In the Keys and Access Tokens tab, copy the app’s Consumer Key (API Key) into the Terminal and press Return. Afterwards, do the same for the Consumer Secret (API Secret).

app keysapp keysapp keys
The Consumer Key and Consumer Secret for my Twitter app.

To finish setting up t, press Return to open the Twitter app authorization page. Sign in with your Twitter account and copy and paste the authorization pin into the Terminal. Press Return one final time to finish setting up t.

Posting a Status to Twitter

With t set up the first thing to do is send a tweet announcing that you’re tweeting from the command line. To do so, use t’s update command. 

The update command takes a single argument: the message you want to tweet.

tweeting command linetweeting command linetweeting command line
Sending a tweet from the command line.

For example, you should use something like t update “Hey @tutsplus fans, this tweet was sent from the command line. Check out @TutsCompSkills later this month to find out how.”

A tweet sent from the command line.

Other t Commands

While tweeting straight from the command line is fun, t has a lot more powerful features. To see all the available commands run t help. To get more information on a specific command such as the arguments it takes, run t help [command].

Combining these commands with other Terminal features such as awk, pipes and xarg means you can do things like unfollow everyone, mute the most prolific tweeters you follow and lots more.

Stream Your Timeline

Although the Terminal is no where near as pretty as a proper Twitter app like Tweetbot, there is still a certain throwback appeal to a barebones text interface. With t, the Terminal can be turned into a streaming Twitter client.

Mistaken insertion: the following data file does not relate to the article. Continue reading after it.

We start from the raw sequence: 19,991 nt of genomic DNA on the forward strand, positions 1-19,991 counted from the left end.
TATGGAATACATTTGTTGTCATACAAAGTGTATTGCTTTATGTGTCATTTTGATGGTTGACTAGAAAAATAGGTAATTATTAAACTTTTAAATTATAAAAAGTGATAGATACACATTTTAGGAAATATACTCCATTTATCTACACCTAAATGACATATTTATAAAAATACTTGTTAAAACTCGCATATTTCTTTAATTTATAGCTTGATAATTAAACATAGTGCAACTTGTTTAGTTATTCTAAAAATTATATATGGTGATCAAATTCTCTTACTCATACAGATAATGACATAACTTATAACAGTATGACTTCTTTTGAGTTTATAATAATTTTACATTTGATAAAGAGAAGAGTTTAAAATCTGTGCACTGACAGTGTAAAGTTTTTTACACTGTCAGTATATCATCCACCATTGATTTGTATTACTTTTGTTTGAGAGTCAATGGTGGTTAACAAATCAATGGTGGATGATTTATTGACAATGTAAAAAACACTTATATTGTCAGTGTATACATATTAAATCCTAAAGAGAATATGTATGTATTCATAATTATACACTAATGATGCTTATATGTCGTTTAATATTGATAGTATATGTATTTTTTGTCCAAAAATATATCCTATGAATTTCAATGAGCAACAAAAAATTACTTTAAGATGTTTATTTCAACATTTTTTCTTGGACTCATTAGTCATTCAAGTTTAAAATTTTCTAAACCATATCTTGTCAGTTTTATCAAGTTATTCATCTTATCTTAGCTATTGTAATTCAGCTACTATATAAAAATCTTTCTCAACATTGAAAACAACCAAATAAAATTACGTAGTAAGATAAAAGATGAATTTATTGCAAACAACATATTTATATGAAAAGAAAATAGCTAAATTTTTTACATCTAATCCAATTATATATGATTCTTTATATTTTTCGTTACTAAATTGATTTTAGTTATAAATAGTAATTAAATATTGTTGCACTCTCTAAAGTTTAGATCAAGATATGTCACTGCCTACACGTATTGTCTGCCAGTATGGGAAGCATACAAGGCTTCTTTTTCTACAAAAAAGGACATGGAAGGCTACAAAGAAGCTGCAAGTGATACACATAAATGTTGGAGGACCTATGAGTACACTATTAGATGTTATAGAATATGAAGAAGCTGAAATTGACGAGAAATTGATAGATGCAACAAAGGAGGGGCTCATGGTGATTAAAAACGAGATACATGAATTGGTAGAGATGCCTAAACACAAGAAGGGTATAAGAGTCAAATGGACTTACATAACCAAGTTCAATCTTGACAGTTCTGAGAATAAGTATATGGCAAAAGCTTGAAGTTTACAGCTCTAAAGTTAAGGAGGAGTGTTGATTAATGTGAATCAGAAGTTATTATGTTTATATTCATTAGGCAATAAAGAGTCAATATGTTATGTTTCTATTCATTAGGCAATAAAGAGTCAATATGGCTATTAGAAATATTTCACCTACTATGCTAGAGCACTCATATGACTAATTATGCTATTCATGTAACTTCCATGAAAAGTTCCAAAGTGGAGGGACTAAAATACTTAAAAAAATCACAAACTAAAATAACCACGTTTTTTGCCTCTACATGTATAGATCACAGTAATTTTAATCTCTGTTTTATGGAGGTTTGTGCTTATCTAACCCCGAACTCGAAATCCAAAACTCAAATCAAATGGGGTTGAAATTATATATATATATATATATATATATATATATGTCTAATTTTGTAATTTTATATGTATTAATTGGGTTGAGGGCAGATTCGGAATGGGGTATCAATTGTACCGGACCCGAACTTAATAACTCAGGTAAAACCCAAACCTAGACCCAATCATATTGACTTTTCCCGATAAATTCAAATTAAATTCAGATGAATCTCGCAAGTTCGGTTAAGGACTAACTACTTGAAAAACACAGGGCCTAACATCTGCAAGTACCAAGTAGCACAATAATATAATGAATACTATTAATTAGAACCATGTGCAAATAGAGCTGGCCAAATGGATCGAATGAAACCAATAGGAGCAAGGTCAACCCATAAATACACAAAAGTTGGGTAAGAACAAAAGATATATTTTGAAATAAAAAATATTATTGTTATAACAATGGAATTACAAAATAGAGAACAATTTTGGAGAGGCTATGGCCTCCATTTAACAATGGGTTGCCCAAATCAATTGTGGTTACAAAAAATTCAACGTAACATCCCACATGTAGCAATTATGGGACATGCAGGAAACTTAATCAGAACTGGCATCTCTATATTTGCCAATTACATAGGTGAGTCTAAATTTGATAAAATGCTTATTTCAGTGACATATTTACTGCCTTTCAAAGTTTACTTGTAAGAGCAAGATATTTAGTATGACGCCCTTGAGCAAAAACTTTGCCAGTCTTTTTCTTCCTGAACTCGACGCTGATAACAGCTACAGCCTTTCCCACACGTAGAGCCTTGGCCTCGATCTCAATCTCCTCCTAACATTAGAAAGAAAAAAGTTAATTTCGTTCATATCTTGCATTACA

t streamiingt streamiingt streamiing
Streaming my timeline with t.

To do so, run the command t stream timeline. This will start your timeline streaming until you press Control-C to stop it.

Search Twitter

One of t’s major features is the powerful search command. With t you can search the whole of Twitter or any user’s timeline, favourites, mentions or retweets.

For example, to find all tweets that mention Tuts+ run t search all “@tutsplus”. On the other hand, to see every time the Tuts+ Twitter account has mentioned me, run t search timeline @tutsplus “@harryguinness”.

t searcht searcht search
Searching Twitter with t.

If you’re looking to dig deep into what is being said on Twitter, t is a great way to do it.

Unfollow Everyone

If you’re anything like me, over time you’ll find the number of other users you follow slowly grows until using Twitter is next to impossible. When this happens I feel like just unfollowing everyone and starting from scratch. With t this is easy.

To unfollow everyone run t followings | awk ‘{print $1}’ | xargs t unfollow -i.

Mute the Five Most Prolific Tweeters You Follow

If it’s just a few people you follow who are filling your timeline and it’s politically difficult for you to unfollow them, you can use t to mute the worst cases.

To mute the five most prolific tweeters you follow run t followings -l –sort=tweets | tail –10 | awk ‘{print $1}’ | xargs t mute -i


There are countless other things you can do with t. The best way to get a feel for what is possible is to check out t’s documentation on GitHub as well as the t help command. You can even write Bash scripts that use t to create your own specialised Twitter apps.

If you’re having any difficulties using t, or discover any awesome commands, please let me know in the comments.